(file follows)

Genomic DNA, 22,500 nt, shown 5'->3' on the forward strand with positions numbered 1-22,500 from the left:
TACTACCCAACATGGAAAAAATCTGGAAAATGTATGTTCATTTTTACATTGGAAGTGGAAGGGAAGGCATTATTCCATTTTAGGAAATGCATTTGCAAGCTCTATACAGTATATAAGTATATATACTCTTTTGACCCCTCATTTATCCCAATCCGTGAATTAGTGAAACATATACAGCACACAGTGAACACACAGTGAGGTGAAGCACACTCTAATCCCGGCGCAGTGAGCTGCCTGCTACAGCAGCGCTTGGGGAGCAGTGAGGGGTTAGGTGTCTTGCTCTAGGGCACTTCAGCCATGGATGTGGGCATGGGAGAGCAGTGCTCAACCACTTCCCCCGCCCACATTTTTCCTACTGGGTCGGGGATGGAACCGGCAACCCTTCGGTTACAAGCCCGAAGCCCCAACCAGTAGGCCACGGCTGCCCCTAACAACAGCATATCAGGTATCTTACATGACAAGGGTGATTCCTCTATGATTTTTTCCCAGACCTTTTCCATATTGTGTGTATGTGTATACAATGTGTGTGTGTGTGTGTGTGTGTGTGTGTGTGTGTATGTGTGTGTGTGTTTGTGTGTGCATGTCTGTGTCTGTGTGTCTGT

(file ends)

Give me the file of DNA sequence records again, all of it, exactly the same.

Genomic DNA, 22,500 nt, shown 5'->3' on the forward strand with positions numbered 1-22,500 from the left:
TACTACCCAACATGGAAAAAATCTGGAAAATGTATGTTCATTTTTACATTGGAAGTGGAAGGGAAGGCATTATTCCATTTTAGGAAATGCATTTGCAAGCTCTATACAGTATATAAGTATATATACTCTTTTGACCCCTCATTTATCCCAATCCGTGAATTAGTGAAACATATACAGCACACAGTGAACACACAGTGAGGTGAAGCACACTCTAATCCCGGCGCAGTGAGCTGCCTGCTACAGCAGCGCTTGGGGAGCAGTGAGGGGTTAGGTGTCTTGCTCTAGGGCACTTCAGCCATGGATGTGGGCATGGGAGAGCAGTGCTCAACCACTTCCCCCGCCCACATTTTTCCTACTGGGTCGGGGATGGAACCGGCAACCCTTCGGTTACAAGCCCGAAGCCCCAACCAGTAGGCCACGGCTGCCCCTAACAACAGCATATCAGGTATCTTACATGACAAGGGTGATTCCTCTATGATTTTTTCCCAGACCTTTTCCATATTGTGTGTATGTGTATACAATGTGTGTGTGTGTGTGTGTGTGTGTGTGTGTGTGTATGTGTGTGTGTGTTTGTGTGTGCATGTCTGTGTCTGTGTGTCTGT